London Design Biennale 2016: fragments of recycled ocean plastic are inlaid to achieve the terrazzo effect of the Gyro table, designed by Brodie Neill for Australia’s entry into the first London Design Biennale (+ slideshow).
Neill, an Australian designer now based in London, constructed the table from tiny pieces of plastic that have been salvaged from beaches around the world, including Tasmania, Hawaii and Cornwall.
Each piece was separated by colour before being processed and arranged into a plastic composite. The visual effect is similar to terrazzo flooring, which is usually made from marble or granite.
Using chips of blue, white, black, brown and green plastic, the table’s speckled top evokes the colours of the ocean.
Its mottled colours fan out from the centre in a gradient, going from mostly white in the centre to black at the edge.
The Gyro table was specially commissioned for the London Design Biennale 2016, which centres around the theme of Utopia by Design. Neill is using this theme to draw attention to the potential of a material that is currently polluting the world’s oceans.
“I saw marine plastic as a commodity, not waste,” Neill told Dezeen. “In this way I hope to, in the words of Dr Erik van Sebille, ‘return plastic to the economy and free it from the environment’.”
Neill was driven to work with ocean plastic after observing it washed up on the once pristine beaches of Bruny Island, in his native Tasmania.
“I was saddened to see how a place so remote, which I remembered as being postcard-picturesque, was now completely ruined by the plastic litter which had drifted from other part of the world as well as Australia,” continued the designer.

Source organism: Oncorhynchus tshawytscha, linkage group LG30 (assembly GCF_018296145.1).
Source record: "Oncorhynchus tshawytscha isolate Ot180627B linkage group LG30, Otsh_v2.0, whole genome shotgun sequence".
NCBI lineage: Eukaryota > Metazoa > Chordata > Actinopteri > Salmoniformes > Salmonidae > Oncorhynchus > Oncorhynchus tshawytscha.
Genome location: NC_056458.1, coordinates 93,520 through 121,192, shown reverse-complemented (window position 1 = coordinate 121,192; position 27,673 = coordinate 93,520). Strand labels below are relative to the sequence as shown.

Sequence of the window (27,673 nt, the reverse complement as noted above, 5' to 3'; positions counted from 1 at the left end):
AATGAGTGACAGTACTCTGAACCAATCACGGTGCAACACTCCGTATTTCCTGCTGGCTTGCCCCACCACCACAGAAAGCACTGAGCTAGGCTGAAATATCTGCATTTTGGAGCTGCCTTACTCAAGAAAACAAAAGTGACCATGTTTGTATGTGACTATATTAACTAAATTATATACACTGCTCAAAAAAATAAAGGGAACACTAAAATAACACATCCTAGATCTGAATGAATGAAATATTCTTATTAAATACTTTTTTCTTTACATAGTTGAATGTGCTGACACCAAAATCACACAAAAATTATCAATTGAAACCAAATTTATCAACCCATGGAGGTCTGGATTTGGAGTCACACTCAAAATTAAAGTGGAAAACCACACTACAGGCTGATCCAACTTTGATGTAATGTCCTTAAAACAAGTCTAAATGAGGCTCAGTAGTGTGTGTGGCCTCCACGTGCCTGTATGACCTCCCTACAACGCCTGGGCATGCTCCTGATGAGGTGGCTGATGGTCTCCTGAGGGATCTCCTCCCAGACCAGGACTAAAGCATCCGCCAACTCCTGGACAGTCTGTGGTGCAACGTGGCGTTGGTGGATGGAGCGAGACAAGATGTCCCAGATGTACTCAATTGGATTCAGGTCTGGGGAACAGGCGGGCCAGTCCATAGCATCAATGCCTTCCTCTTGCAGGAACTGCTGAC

“This was when I started thinking about how I could use plastic as a design material and also to proactively learn about the global scale of the problem of marine plastic.”
Neill worked with an international community of environmentalists to collect the plastic pieces from their local seashores. To turn it into a useable material, he collaborated with scientists and other designers.
The final process sees the pieces of plastic cleaned and sterilised before being mixed with resin and ocean plastic aggregate to create a speckled composite material.
The ocean plastic chips are carefully and evenly spaced within this mix, giving the composite a terrazzo-like effect. Small slabs of the composite are CNC cut and inlaid into the table.
Neill is now aiming to refine the material so he can be apply it on an industrial scale in future projects.
Gyro is not the designer’s first foray into reclaimed materials. His Remix chaise longue, created in 2008, was carved from layers of recycled plastics and plywoods.
Other projects by the designer – who founded the furniture design studio Made in Ratio – include the stackable, solid wood Alpha chair and Glacier, a chaise cast from 135 litres of clear glass.
Neill will present his Gyro table within the Australian pavilion at theLondon Design Biennale, held from 7 to 27 September 2016 at Somerset House.
Architects and designers from 37 countries are taking part in the major exhibition, which is themed Utopia by Design to mark the 500th anniversary of the publication of Thomas More’s Utopia.
The Australian pavilion, titled Plastic Effects, will present the Gyro table alongside a “multi-sensory and immersive” display combining audio and video.
According to Neill, the display will explore human impact on the natural world by “evoking the turning of the gyres, which carry plastic waste across the world”.
It is included in Dezeen’s top ten picks of the London Design Biennale, which also includes a utopian dining experience and an archive of Soviet-era plans.